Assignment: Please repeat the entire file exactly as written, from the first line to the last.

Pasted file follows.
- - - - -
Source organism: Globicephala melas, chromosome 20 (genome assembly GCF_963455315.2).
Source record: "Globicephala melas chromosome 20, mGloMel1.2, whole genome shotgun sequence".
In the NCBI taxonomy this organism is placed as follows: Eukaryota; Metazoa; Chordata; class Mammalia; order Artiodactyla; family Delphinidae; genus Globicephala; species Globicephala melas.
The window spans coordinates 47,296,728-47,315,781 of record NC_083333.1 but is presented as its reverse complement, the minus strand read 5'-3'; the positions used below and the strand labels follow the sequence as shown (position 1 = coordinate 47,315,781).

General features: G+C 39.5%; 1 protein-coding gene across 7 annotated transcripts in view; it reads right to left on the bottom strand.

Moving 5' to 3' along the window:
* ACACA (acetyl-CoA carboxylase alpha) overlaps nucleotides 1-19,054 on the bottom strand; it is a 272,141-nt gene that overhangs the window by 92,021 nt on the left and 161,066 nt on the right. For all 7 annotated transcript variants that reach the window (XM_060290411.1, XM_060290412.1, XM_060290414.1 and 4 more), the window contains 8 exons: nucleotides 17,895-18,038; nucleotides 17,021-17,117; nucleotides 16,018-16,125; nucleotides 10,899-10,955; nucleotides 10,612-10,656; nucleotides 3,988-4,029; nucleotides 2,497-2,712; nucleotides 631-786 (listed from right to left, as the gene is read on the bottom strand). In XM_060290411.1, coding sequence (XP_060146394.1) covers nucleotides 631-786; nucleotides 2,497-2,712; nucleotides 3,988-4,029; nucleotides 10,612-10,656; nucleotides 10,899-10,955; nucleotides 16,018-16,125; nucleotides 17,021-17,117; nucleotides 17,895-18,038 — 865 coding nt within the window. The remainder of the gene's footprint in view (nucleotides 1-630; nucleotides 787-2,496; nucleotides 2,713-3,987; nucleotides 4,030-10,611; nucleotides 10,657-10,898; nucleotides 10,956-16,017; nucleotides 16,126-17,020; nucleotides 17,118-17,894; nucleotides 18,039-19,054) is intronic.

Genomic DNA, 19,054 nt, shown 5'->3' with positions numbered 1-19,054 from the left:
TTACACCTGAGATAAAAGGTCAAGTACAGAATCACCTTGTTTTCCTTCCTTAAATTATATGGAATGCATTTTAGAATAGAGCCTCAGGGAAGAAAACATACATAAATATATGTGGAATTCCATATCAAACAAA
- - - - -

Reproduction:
Source organism: Globicephala melas, chromosome 20 (genome assembly GCF_963455315.2).
Source record: "Globicephala melas chromosome 20, mGloMel1.2, whole genome shotgun sequence".
In the NCBI taxonomy this organism is placed as follows: Eukaryota; Metazoa; Chordata; class Mammalia; order Artiodactyla; family Delphinidae; genus Globicephala; species Globicephala melas.
The window spans coordinates 47,296,728-47,315,781 of record NC_083333.1 but is presented as its reverse complement, the minus strand read 5'-3'; the positions used below and the strand labels follow the sequence as shown (position 1 = coordinate 47,315,781).

General features: G+C 39.5%; 1 protein-coding gene across 7 annotated transcripts in view; it reads right to left on the bottom strand.

Moving 5' to 3' along the window:
* ACACA (acetyl-CoA carboxylase alpha) overlaps nucleotides 1-19,054 on the bottom strand; it is a 272,141-nt gene that overhangs the window by 92,021 nt on the left and 161,066 nt on the right. For all 7 annotated transcript variants that reach the window (XM_060290411.1, XM_060290412.1, XM_060290414.1 and 4 more), the window contains 8 exons: nucleotides 17,895-18,038; nucleotides 17,021-17,117; nucleotides 16,018-16,125; nucleotides 10,899-10,955; nucleotides 10,612-10,656; nucleotides 3,988-4,029; nucleotides 2,497-2,712; nucleotides 631-786 (listed from right to left, as the gene is read on the bottom strand). In XM_060290411.1, coding sequence (XP_060146394.1) covers nucleotides 631-786; nucleotides 2,497-2,712; nucleotides 3,988-4,029; nucleotides 10,612-10,656; nucleotides 10,899-10,955; nucleotides 16,018-16,125; nucleotides 17,021-17,117; nucleotides 17,895-18,038 — 865 coding nt within the window. The remainder of the gene's footprint in view (nucleotides 1-630; nucleotides 787-2,496; nucleotides 2,713-3,987; nucleotides 4,030-10,611; nucleotides 10,657-10,898; nucleotides 10,956-16,017; nucleotides 16,126-17,020; nucleotides 17,118-17,894; nucleotides 18,039-19,054) is intronic.

Genomic DNA, 19,054 nt, shown 5'->3' with positions numbered 1-19,054 from the left:
TTACACCTGAGATAAAAGGTCAAGTACAGAATCACCTTGTTTTCCTTCCTTAAATTATATGGAATGCATTTTAGAATAGAGCCTCAGGGAAGAAAACATACATAAATATATGTGGAATTCCATATCAAACAAA